What Happens After a Mosquito Bite?


What Happens After a Mosquito Bite?

Earlier this month we took an in-depth look at mosquitoes and the harm that they can bring to your family and home. However, what happens after a mosquito bite?

When you think of warm weather you typically think of beach trips, long days by the pool, and barbecues. But these fun days also bring pesky mosquitoes. These insects can put a damper on even the best day because of their itchy red bumps. Not only that but these insects are capable of transferring serious diseases like the Zika virus, West Nile virus, and eastern equine encephalitis.

Understanding a Mosquito Bite and What Comes with Them

Almost everyone is sensitive to a mosquito bite. But for some people mosquitoes can be more than just annoying, they can be extremely dangerous.

Most of the time a mosquito bite happens in the evening when mosquitoes are the most active. Male mosquitoes are harmless, feeding on nectar while female mosquitoes are the ones that are out for blood. These females choose their victims by using a combination of scent, chemicals in a person’s sweat, and exhaled carbon dioxide. After finding the ideal person, the female mosquito will land on an area of exposed skin and will then extend her proboscis- a long tube that comes from the female mosquito’s head that can pierce human skin- to draw blood. The common symptoms of these bites are red bumps and itching, however, these symptoms aren’t caused by the actual mosquito bite but rather a reaction to the proteins in a mosquito’s saliva. This reaction is known as Skeeter syndrome.

Why Do Mosquitoes Bite?

The female mosquitoes that bite do so because they require the protein that is found in blood to nourish their developing eggs. These mosquitoes use different factors to determine who they are going to land on, some of which include:


Why Do Mosquito Bites Itch?

The proteins and anticoagulants that get injected into your body after a mosquito bite trigger the body’s immune system which will then release a histamine- a compound that allows white blood cells to access the affected area. This increased blood flow and the white blood cell count are what causes inflammation and swelling that accompany a mosquito bite. The histamine also sends a signal to the nerves that surround a mosquito bite which is what causes the bites to itch.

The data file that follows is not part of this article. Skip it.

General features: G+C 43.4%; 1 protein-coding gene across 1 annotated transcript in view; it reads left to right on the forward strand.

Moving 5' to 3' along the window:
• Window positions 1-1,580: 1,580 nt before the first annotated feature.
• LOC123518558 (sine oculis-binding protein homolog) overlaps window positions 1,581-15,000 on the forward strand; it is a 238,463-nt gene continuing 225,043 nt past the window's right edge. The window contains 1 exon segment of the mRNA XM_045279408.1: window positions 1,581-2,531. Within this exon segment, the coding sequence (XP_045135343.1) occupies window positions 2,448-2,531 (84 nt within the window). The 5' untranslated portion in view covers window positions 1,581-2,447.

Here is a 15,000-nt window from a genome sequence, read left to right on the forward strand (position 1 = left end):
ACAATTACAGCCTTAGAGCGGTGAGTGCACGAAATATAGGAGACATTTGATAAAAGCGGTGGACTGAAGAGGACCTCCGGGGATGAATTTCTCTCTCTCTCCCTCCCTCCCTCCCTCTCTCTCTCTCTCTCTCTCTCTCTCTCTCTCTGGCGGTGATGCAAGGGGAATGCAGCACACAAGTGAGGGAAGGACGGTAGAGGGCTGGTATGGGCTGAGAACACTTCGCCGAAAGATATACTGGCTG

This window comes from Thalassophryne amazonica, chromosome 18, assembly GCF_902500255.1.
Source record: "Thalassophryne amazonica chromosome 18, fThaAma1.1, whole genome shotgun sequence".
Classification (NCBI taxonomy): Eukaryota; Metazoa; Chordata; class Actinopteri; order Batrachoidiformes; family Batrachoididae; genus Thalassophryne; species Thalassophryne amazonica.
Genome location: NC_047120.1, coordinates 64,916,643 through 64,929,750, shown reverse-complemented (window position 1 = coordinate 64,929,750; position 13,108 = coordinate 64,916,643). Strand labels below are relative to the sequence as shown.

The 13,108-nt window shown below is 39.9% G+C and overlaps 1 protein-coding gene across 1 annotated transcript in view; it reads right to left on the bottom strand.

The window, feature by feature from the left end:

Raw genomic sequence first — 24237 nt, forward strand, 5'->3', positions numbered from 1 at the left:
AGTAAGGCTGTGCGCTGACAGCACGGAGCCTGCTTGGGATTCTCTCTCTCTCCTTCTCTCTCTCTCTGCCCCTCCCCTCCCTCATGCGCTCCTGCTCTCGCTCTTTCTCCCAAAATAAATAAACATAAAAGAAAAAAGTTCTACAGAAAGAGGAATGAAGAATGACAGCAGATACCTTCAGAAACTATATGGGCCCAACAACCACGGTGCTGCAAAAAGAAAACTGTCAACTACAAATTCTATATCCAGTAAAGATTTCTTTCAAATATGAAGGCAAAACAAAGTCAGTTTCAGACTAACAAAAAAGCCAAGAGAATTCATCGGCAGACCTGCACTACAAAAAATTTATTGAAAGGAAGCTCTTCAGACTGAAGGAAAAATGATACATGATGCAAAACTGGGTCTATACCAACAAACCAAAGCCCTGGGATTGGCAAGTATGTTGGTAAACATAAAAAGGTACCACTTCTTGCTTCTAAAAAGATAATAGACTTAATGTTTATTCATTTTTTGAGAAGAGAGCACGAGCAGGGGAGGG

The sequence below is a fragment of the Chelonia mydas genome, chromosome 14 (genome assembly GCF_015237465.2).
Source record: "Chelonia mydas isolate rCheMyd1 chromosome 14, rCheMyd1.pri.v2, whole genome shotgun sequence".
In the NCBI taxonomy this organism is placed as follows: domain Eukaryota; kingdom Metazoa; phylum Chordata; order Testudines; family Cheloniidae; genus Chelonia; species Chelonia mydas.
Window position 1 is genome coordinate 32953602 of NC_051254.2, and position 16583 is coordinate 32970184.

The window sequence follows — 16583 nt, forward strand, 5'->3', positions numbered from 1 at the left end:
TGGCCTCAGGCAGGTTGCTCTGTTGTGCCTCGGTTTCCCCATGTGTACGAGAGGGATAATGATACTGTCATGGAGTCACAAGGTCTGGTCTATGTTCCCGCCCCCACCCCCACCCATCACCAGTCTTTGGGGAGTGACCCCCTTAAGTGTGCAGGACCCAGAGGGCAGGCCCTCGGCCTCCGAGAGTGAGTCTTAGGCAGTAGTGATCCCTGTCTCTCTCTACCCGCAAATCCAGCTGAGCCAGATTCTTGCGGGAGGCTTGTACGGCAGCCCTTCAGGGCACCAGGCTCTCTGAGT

Some people will experience this annoying itch but others may not even realize that they have been bitten. If you are consistently exposed to the same types of mosquitoes you can develop a resistance to the protein that they release which will help your immune system build up a tolerance which will lead to less itching.

It is important to remember that scratching a mosquito bite will only make the itching sensation worse because of the increase in inflammation. Over scratching your mosquito bite can also increase the risk of infection if it breaks the skin.

Symptoms of a Mosquito Bite

Common symptoms of mosquito bites typically include itchy and red soft bumps, and in most cases, this redness and swelling will appear minutes after a mosquito feeds on you. The next day, there will typically be a firm dark red bite, although it can take up to 48 hours after the initial bite for these symptoms to appear.

As your mosquito bite begins to heal, the itching sensation will begin to fade and your skin will be less red and inflamed around the bite area. A typical mosquito bite tends to be less than a half-inch across, if your bite is bigger than a quarter then you might be experiencing a more severe allergic reaction to the histamine. Some other signs of a more severe allergic reaction include:

However if you begin to experience a fever, nausea, vomiting, severe headaches, or muscle weakness you should seek emergency medical attention immediately. It may seem strange to go to the emergency room for a mosquito bite but if they can cause serious health issues.

Preventing Mosquito Bites

Just like any other pest problem, the best way to avoid mosquitoes and mosquito bites is through prevention. Mosquitoes need standing water to breed, so eliminating areas where standing water is prone to gather is important. Some areas that you should pay particular attention to include:

You can also avoid attracting mosquitoes and mosquito bites by:

Our team is here to help keep you and your family safe from the ailments that accompany mosquitoes and their bites. Give us a call today to learn more about our mosquito prevention packages and how we can help you stay pest-free.

Leave a Reply

Your email address will not be published. Required fields are marked *